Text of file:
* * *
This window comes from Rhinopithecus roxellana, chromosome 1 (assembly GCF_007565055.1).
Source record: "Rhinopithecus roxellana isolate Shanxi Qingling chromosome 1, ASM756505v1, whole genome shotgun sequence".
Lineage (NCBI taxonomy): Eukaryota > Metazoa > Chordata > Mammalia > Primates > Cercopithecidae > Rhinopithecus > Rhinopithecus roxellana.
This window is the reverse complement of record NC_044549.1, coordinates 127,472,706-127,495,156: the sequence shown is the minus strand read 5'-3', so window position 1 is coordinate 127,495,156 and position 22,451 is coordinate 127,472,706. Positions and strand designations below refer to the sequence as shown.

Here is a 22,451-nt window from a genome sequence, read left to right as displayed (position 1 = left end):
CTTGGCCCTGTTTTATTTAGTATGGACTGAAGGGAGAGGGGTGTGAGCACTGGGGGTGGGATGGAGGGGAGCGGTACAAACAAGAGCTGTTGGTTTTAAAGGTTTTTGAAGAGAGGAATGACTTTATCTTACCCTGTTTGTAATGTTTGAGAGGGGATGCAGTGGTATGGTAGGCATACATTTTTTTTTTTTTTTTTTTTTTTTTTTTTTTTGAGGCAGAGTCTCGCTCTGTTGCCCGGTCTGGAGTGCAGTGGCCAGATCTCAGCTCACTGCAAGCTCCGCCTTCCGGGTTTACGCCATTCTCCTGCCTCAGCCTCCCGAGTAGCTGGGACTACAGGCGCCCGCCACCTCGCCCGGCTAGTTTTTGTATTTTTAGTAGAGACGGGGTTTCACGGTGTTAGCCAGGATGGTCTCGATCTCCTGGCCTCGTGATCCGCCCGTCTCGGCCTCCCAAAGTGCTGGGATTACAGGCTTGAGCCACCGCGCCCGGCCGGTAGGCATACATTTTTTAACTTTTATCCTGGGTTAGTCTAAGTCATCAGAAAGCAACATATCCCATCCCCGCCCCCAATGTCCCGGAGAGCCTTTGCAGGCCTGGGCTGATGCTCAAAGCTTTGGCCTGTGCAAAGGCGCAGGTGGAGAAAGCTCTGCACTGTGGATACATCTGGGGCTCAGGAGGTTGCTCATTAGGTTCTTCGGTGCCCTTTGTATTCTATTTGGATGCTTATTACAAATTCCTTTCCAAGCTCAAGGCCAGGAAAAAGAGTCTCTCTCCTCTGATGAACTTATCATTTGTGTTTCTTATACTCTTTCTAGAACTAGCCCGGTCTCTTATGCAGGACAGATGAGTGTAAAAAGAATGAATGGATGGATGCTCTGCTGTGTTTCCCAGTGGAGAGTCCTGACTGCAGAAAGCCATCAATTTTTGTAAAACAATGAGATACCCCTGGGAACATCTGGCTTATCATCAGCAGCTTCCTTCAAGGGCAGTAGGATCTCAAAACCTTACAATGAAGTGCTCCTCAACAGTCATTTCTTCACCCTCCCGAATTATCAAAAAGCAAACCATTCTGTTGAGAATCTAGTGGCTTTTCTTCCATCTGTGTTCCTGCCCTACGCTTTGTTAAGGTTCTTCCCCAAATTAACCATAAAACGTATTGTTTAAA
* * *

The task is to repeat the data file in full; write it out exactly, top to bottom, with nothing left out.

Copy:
This window comes from Rhinopithecus roxellana, chromosome 1 (assembly GCF_007565055.1).
Source record: "Rhinopithecus roxellana isolate Shanxi Qingling chromosome 1, ASM756505v1, whole genome shotgun sequence".
Lineage (NCBI taxonomy): Eukaryota > Metazoa > Chordata > Mammalia > Primates > Cercopithecidae > Rhinopithecus > Rhinopithecus roxellana.
This window is the reverse complement of record NC_044549.1, coordinates 127,472,706-127,495,156: the sequence shown is the minus strand read 5'-3', so window position 1 is coordinate 127,495,156 and position 22,451 is coordinate 127,472,706. Positions and strand designations below refer to the sequence as shown.

Here is a 22,451-nt window from a genome sequence, read left to right as displayed (position 1 = left end):
CTTGGCCCTGTTTTATTTAGTATGGACTGAAGGGAGAGGGGTGTGAGCACTGGGGGTGGGATGGAGGGGAGCGGTACAAACAAGAGCTGTTGGTTTTAAAGGTTTTTGAAGAGAGGAATGACTTTATCTTACCCTGTTTGTAATGTTTGAGAGGGGATGCAGTGGTATGGTAGGCATACATTTTTTTTTTTTTTTTTTTTTTTTTTTTTTTTGAGGCAGAGTCTCGCTCTGTTGCCCGGTCTGGAGTGCAGTGGCCAGATCTCAGCTCACTGCAAGCTCCGCCTTCCGGGTTTACGCCATTCTCCTGCCTCAGCCTCCCGAGTAGCTGGGACTACAGGCGCCCGCCACCTCGCCCGGCTAGTTTTTGTATTTTTAGTAGAGACGGGGTTTCACGGTGTTAGCCAGGATGGTCTCGATCTCCTGGCCTCGTGATCCGCCCGTCTCGGCCTCCCAAAGTGCTGGGATTACAGGCTTGAGCCACCGCGCCCGGCCGGTAGGCATACATTTTTTAACTTTTATCCTGGGTTAGTCTAAGTCATCAGAAAGCAACATATCCCATCCCCGCCCCCAATGTCCCGGAGAGCCTTTGCAGGCCTGGGCTGATGCTCAAAGCTTTGGCCTGTGCAAAGGCGCAGGTGGAGAAAGCTCTGCACTGTGGATACATCTGGGGCTCAGGAGGTTGCTCATTAGGTTCTTCGGTGCCCTTTGTATTCTATTTGGATGCTTATTACAAATTCCTTTCCAAGCTCAAGGCCAGGAAAAAGAGTCTCTCTCCTCTGATGAACTTATCATTTGTGTTTCTTATACTCTTTCTAGAACTAGCCCGGTCTCTTATGCAGGACAGATGAGTGTAAAAAGAATGAATGGATGGATGCTCTGCTGTGTTTCCCAGTGGAGAGTCCTGACTGCAGAAAGCCATCAATTTTTGTAAAACAATGAGATACCCCTGGGAACATCTGGCTTATCATCAGCAGCTTCCTTCAAGGGCAGTAGGATCTCAAAACCTTACAATGAAGTGCTCCTCAACAGTCATTTCTTCACCCTCCCGAATTATCAAAAAGCAAACCATTCTGTTGAGAATCTAGTGGCTTTTCTTCCATCTGTGTTCCTGCCCTACGCTTTGTTAAGGTTCTTCCCCAAATTAACCATAAAACGTATTGTTTAAA